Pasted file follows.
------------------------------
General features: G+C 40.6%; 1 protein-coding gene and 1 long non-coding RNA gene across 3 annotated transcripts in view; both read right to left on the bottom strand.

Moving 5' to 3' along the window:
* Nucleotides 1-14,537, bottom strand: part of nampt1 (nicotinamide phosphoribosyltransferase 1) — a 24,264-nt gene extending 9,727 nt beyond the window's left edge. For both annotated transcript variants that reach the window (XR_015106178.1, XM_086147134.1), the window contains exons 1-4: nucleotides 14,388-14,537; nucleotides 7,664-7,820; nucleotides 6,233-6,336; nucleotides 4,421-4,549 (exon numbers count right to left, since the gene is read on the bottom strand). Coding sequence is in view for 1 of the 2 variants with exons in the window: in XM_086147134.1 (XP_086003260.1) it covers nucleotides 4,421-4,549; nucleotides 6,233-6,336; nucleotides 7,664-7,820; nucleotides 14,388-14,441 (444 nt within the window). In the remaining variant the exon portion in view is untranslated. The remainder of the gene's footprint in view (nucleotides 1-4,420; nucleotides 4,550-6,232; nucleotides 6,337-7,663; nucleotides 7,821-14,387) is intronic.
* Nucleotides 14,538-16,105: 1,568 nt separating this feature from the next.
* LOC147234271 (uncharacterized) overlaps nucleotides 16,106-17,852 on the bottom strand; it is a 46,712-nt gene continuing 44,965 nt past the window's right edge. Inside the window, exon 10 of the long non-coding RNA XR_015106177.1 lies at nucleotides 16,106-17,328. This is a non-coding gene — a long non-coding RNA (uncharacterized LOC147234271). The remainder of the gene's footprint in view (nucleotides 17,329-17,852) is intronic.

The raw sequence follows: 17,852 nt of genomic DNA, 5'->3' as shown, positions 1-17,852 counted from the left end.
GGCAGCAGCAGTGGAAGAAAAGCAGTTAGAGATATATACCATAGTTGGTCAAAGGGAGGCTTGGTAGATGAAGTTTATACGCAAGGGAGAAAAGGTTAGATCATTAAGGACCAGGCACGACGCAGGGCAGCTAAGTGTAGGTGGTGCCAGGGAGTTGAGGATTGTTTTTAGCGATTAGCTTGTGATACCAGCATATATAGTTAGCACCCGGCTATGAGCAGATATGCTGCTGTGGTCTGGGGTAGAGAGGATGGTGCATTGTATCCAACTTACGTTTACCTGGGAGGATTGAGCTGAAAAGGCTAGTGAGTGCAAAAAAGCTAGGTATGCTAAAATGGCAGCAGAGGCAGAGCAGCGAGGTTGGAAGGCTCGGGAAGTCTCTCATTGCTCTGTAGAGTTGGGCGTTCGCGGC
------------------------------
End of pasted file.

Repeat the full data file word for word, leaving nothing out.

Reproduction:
General features: G+C 40.6%; 1 protein-coding gene and 1 long non-coding RNA gene across 3 annotated transcripts in view; both read right to left on the bottom strand.

Moving 5' to 3' along the window:
* Nucleotides 1-14,537, bottom strand: part of nampt1 (nicotinamide phosphoribosyltransferase 1) — a 24,264-nt gene extending 9,727 nt beyond the window's left edge. For both annotated transcript variants that reach the window (XR_015106178.1, XM_086147134.1), the window contains exons 1-4: nucleotides 14,388-14,537; nucleotides 7,664-7,820; nucleotides 6,233-6,336; nucleotides 4,421-4,549 (exon numbers count right to left, since the gene is read on the bottom strand). Coding sequence is in view for 1 of the 2 variants with exons in the window: in XM_086147134.1 (XP_086003260.1) it covers nucleotides 4,421-4,549; nucleotides 6,233-6,336; nucleotides 7,664-7,820; nucleotides 14,388-14,441 (444 nt within the window). In the remaining variant the exon portion in view is untranslated. The remainder of the gene's footprint in view (nucleotides 1-4,420; nucleotides 4,550-6,232; nucleotides 6,337-7,663; nucleotides 7,821-14,387) is intronic.
* Nucleotides 14,538-16,105: 1,568 nt separating this feature from the next.
* LOC147234271 (uncharacterized) overlaps nucleotides 16,106-17,852 on the bottom strand; it is a 46,712-nt gene continuing 44,965 nt past the window's right edge. Inside the window, exon 10 of the long non-coding RNA XR_015106177.1 lies at nucleotides 16,106-17,328. This is a non-coding gene — a long non-coding RNA (uncharacterized LOC147234271). The remainder of the gene's footprint in view (nucleotides 17,329-17,852) is intronic.

The raw sequence follows: 17,852 nt of genomic DNA, 5'->3' as shown, positions 1-17,852 counted from the left end.
GGCAGCAGCAGTGGAAGAAAAGCAGTTAGAGATATATACCATAGTTGGTCAAAGGGAGGCTTGGTAGATGAAGTTTATACGCAAGGGAGAAAAGGTTAGATCATTAAGGACCAGGCACGACGCAGGGCAGCTAAGTGTAGGTGGTGCCAGGGAGTTGAGGATTGTTTTTAGCGATTAGCTTGTGATACCAGCATATATAGTTAGCACCCGGCTATGAGCAGATATGCTGCTGTGGTCTGGGGTAGAGAGGATGGTGCATTGTATCCAACTTACGTTTACCTGGGAGGATTGAGCTGAAAAGGCTAGTGAGTGCAAAAAAGCTAGGTATGCTAAAATGGCAGCAGAGGCAGAGCAGCGAGGTTGGAAGGCTCGGGAAGTCTCTCATTGCTCTGTAGAGTTGGGCGTTCGCGGC